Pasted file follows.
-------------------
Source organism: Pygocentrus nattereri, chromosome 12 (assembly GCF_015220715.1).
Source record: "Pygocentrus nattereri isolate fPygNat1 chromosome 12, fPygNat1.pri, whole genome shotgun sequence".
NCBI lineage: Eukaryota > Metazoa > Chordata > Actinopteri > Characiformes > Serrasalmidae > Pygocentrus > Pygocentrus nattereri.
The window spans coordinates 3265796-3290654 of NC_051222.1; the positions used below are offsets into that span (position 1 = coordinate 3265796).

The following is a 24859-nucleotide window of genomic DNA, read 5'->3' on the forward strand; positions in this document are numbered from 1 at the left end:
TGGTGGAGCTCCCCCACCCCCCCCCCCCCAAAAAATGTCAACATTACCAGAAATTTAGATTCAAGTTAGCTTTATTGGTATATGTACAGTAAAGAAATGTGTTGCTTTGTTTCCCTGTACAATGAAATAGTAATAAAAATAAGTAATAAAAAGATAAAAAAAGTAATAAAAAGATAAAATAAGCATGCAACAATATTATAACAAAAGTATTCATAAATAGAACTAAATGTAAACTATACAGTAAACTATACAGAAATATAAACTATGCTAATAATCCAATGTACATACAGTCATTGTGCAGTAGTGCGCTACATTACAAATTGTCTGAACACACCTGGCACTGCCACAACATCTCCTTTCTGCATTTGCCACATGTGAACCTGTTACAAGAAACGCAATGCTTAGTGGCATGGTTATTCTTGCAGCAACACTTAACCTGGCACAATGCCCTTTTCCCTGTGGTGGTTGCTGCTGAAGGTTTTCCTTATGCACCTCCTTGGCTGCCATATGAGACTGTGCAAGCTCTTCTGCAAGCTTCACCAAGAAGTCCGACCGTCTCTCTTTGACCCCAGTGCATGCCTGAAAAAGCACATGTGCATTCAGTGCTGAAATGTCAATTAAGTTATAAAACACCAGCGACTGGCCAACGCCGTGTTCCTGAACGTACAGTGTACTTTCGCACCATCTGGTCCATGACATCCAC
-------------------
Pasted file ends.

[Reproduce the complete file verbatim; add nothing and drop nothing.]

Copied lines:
Source organism: Pygocentrus nattereri, chromosome 12 (assembly GCF_015220715.1).
Source record: "Pygocentrus nattereri isolate fPygNat1 chromosome 12, fPygNat1.pri, whole genome shotgun sequence".
NCBI lineage: Eukaryota > Metazoa > Chordata > Actinopteri > Characiformes > Serrasalmidae > Pygocentrus > Pygocentrus nattereri.
The window spans coordinates 3265796-3290654 of NC_051222.1; the positions used below are offsets into that span (position 1 = coordinate 3265796).

The following is a 24859-nucleotide window of genomic DNA, read 5'->3' on the forward strand; positions in this document are numbered from 1 at the left end:
TGGTGGAGCTCCCCCACCCCCCCCCCCCCAAAAAATGTCAACATTACCAGAAATTTAGATTCAAGTTAGCTTTATTGGTATATGTACAGTAAAGAAATGTGTTGCTTTGTTTCCCTGTACAATGAAATAGTAATAAAAATAAGTAATAAAAAGATAAAAAAAGTAATAAAAAGATAAAATAAGCATGCAACAATATTATAACAAAAGTATTCATAAATAGAACTAAATGTAAACTATACAGTAAACTATACAGAAATATAAACTATGCTAATAATCCAATGTACATACAGTCATTGTGCAGTAGTGCGCTACATTACAAATTGTCTGAACACACCTGGCACTGCCACAACATCTCCTTTCTGCATTTGCCACATGTGAACCTGTTACAAGAAACGCAATGCTTAGTGGCATGGTTATTCTTGCAGCAACACTTAACCTGGCACAATGCCCTTTTCCCTGTGGTGGTTGCTGCTGAAGGTTTTCCTTATGCACCTCCTTGGCTGCCATATGAGACTGTGCAAGCTCTTCTGCAAGCTTCACCAAGAAGTCCGACCGTCTCTCTTTGACCCCAGTGCATGCCTGAAAAAGCACATGTGCATTCAGTGCTGAAATGTCAATTAAGTTATAAAACACCAGCGACTGGCCAACGCCGTGTTCCTGAACGTACAGTGTACTTTCGCACCATCTGGTCCATGACATCCAC